More details here: Explain One Play: Andre Iguodala and Draymond Green throw down huge dunks.

Q4.10:29. GSW 91-85

You can probably tell I'm not a fan of the OKC offensive system. I particularly don't like this play they run. There's some clock killing motion ending up with a static Durant isolation on the left with all four Thunder clearing to the right side and standing around. I just don't get it. In this formation, it's easy for someone help off the gang of four on the right side.

For instance, OKC used this "play" at the end of Saturday, enabling the Curry Shot Heard Around The World.  I know you won't mind seeing this again.  On his first drive, Westbrook will end up isolating with four on the right. Just look at the Warriors defenders on the right all jumping and snapping at the chance to come help off their defender.  On Westbrook's first drive you have literally every Warrior sagging into the paint to come help.

Anyway, back to today. KD sets up isolated on the left with four standing around on the right.  How does KD expect to be played?  The same way as from the previous clips in this article. He expects the W's to help into the paint against him, plus for Iguodala to come double team him. If Andre comes to blitz Durant, that will leave Singler, a good 3 point shooter, open for a kick out pass. This is what happens...

Andre pretends to help on Durant and then springs out to deflect the kick out to Singler. Then he hobbles his way down court, looking as old as you possibly can while on a fast break dunking the life out of the Thunder.

The starters would return later in the fourth to destroy a final Thunder rally, but the real damage was done in the early fourth.

Final Thoughts

It's best not to draw too strong a conclusion from this game, as the Thunder were on the second game of a road back to back, and they played particularly tough and demoralizing minutes yesterday against the Clippers. But the Warriors seem to now have a working theory for guarding Durant, and this was the first merely very good game (not the legendary level of the last few) that Durant's had against GSW in recent memory. In crunch time, double him and force him to rotate the ball. Then keep scrambling until the ball gets to Roberson or some other offensive minus and then let him shoot.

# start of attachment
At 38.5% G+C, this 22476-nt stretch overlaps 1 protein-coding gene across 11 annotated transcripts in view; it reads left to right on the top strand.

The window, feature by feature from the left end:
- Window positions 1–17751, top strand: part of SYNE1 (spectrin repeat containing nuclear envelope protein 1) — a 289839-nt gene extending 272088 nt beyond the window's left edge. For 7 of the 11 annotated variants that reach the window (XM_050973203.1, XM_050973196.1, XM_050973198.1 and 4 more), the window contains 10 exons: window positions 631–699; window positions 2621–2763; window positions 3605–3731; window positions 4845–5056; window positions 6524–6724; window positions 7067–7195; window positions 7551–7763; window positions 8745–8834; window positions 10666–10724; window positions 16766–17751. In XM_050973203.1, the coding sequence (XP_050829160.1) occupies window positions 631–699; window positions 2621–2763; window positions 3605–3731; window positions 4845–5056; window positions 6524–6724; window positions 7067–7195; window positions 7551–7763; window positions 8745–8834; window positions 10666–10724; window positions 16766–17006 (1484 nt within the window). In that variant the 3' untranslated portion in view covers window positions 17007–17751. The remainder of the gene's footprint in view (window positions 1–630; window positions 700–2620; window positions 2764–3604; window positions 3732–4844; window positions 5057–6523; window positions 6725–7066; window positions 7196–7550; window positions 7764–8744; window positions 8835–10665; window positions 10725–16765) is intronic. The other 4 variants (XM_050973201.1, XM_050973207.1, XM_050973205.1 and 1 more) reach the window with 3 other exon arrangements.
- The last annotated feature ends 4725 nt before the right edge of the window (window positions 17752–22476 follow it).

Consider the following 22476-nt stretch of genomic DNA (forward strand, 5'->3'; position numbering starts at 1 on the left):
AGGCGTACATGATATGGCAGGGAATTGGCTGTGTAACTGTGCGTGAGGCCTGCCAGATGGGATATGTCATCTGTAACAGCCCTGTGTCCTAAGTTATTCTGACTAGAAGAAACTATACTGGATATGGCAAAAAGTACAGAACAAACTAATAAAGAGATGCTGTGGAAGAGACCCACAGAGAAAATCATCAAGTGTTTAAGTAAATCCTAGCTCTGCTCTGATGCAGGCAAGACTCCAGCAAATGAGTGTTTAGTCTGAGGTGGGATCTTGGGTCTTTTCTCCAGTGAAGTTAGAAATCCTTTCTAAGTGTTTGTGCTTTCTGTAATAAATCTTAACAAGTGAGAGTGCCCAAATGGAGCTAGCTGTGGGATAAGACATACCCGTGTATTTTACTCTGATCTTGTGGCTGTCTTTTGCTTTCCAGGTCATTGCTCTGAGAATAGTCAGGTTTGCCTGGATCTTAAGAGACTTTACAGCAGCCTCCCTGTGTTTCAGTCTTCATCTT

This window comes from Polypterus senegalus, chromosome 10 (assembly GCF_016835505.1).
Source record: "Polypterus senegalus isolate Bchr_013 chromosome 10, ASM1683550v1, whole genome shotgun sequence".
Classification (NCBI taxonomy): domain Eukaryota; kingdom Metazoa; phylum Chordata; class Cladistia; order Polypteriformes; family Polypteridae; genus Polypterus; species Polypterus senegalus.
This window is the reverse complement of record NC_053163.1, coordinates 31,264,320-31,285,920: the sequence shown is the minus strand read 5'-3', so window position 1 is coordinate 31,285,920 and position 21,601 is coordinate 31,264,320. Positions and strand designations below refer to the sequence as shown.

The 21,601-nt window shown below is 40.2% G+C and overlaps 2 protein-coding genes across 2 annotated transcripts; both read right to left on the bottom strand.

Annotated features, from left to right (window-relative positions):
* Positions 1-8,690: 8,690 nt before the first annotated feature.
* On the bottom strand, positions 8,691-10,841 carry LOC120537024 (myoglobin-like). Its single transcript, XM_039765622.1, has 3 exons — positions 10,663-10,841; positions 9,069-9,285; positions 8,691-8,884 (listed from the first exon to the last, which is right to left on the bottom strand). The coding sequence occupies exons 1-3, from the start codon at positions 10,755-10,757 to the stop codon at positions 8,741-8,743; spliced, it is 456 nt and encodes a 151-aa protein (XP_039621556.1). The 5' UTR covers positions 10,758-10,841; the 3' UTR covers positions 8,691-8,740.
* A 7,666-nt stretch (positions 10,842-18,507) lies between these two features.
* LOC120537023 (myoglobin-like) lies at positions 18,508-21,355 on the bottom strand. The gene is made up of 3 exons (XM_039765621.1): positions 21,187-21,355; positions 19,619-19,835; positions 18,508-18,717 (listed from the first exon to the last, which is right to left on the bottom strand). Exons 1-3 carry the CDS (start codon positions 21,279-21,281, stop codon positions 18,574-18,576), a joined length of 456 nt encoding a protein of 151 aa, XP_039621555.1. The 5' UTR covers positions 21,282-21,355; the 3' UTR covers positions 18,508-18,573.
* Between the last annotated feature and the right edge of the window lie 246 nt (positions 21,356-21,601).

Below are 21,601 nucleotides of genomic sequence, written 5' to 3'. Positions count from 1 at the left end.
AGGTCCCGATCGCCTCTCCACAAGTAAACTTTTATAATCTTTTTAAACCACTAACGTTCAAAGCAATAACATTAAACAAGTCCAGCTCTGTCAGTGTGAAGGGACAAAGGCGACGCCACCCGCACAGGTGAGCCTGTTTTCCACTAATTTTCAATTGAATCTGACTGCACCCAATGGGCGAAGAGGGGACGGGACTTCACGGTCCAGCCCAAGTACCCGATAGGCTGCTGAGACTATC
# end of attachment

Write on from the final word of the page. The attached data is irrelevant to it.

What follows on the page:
Russell Westbrook is too good to be completely solved, but the Warriors are probably feeling comfortable with the current scheme:

Finally, who is to blame for the Thunder not introducing a richer offense?  The old narrative was that Scott Brooks was too dumb to put in a rich offense.  Now are two coaches in a row too dumb?  At some point, it has to be the players holding things back, and you have to imagine it starts with the stars. It's not too far-fetched that Westbrook and/or Durant just don't believe that a motion offense will help them do better. Durant said this exact thing recently defending the isolations.

You can go back to the GSOM boards when Kerr came in. There were a number of strong voices saying that taking the ball out of Curry's hands was the dumbest thing possible, etc etc. Even the Warriors reportedly didn't fully buy in until January of the first season. It's a testament to the savvy of the coaching staff, the willingness of players to trust a new system, the unselfishness of Curry to go to a system that would reduce his direct control of the game, and which might depress his numbers right as he was breaking out as an All-Star.

So, I know Durant is a sublimely good player. But I do wonder how well he will fit into a motion offense with reads and much off-ball play, and how much he'd be willing to sacrifice his numbers and control, for a shot at a ring.

I think the most likely outcome is that Durant signs up for one more year with OKC for $$$ and to sync up his free agency with Westbrook's. Then if GSW wins the title the year before his free agency, I have a tough time imagining him signing up with GSW to be a ring chaser.  If GSW does NOT win the title, then it would be psychologically much more likely he would join, as he'd now be the necessary missing piece.

If you want to read more video breakdowns, check out the rest of the series of Explain One Play articles. For the full updated index, go to The Explain One Play series index.